Zuckerberg said that Facebook had been unprepared for state-sponsored interference in 2016. But he added the company was confident it had since learnt its lessons.
"Countries are going to continue to try and interfere and we are going to see issues like that but we have learnt a lot since 2016 and I feel pretty confident that we are going to be able to protect the integrity of the upcoming election", Zuckerberg told the BBC.
On the coronavirus pandemic, Zuckerberg said that while Facebook had and would remove any content that would likely result in "immediate harm" to users it would not stop groups alleging that the infection was state sponsored or connected to the launch of the new digital 5G network.
Facebook took down a claim by Brazilian president Jair Bolsonaro that scientists had "proved" that there was a cure for coronavirus.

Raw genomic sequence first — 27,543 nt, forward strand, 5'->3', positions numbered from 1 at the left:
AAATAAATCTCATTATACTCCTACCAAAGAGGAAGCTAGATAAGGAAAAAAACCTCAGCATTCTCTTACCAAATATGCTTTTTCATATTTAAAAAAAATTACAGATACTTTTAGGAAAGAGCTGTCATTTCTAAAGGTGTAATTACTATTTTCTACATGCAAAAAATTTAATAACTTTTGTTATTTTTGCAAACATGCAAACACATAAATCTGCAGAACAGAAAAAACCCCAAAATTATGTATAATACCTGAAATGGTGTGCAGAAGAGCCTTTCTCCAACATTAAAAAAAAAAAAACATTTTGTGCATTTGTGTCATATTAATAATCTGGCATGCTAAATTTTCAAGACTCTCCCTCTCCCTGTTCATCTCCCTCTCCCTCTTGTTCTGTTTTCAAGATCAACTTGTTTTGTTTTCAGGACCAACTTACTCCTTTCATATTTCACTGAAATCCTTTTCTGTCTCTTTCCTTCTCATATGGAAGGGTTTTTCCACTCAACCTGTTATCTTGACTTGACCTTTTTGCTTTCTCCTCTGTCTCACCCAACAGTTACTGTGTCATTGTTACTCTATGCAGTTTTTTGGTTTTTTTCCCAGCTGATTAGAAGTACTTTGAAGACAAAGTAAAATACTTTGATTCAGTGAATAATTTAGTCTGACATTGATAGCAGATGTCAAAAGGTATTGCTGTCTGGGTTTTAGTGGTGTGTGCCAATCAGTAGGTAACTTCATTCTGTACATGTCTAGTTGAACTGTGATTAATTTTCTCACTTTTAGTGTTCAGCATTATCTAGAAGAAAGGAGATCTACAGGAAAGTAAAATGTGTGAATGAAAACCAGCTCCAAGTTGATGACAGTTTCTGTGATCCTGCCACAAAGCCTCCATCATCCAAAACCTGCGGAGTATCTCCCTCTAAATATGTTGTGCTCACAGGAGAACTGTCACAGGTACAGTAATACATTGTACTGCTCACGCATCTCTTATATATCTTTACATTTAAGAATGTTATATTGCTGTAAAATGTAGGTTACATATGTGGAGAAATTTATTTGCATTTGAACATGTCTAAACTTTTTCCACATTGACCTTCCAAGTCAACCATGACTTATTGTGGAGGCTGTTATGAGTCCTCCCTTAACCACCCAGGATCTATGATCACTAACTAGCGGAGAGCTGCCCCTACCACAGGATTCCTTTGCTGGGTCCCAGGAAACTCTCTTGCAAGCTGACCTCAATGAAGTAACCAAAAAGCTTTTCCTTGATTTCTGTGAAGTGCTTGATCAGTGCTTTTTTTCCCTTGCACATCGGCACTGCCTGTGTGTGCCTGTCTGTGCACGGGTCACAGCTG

"That is obviously not true and so we took it down. It doesn't matter who says it".
He said that Facebook had removed content from groups claiming that the rollout of the 5G digital network was a cause of the spread of the virus and, in some cases, encouraged those who believed that to damage the networks' physical infrastructure.
Zuckerberg said: "Even if something isn't going to lead to imminent physical harm, we don't want misinformation to be the content that is going viral across the network so we work with independent fact checkers. Since the Covid outbreak, they have issued 7,500 notices of misinformation which has led to us issuing 50 million warning labels on posts. We know these are effective because 95% of the time, users don't click through to the content with a warning label."
However, Zuckerberg insisted that unless there was the prospect of real imminent harm, then Facebook would and should allow what he called the "widest possible aperture" for freedom of expression on the internet.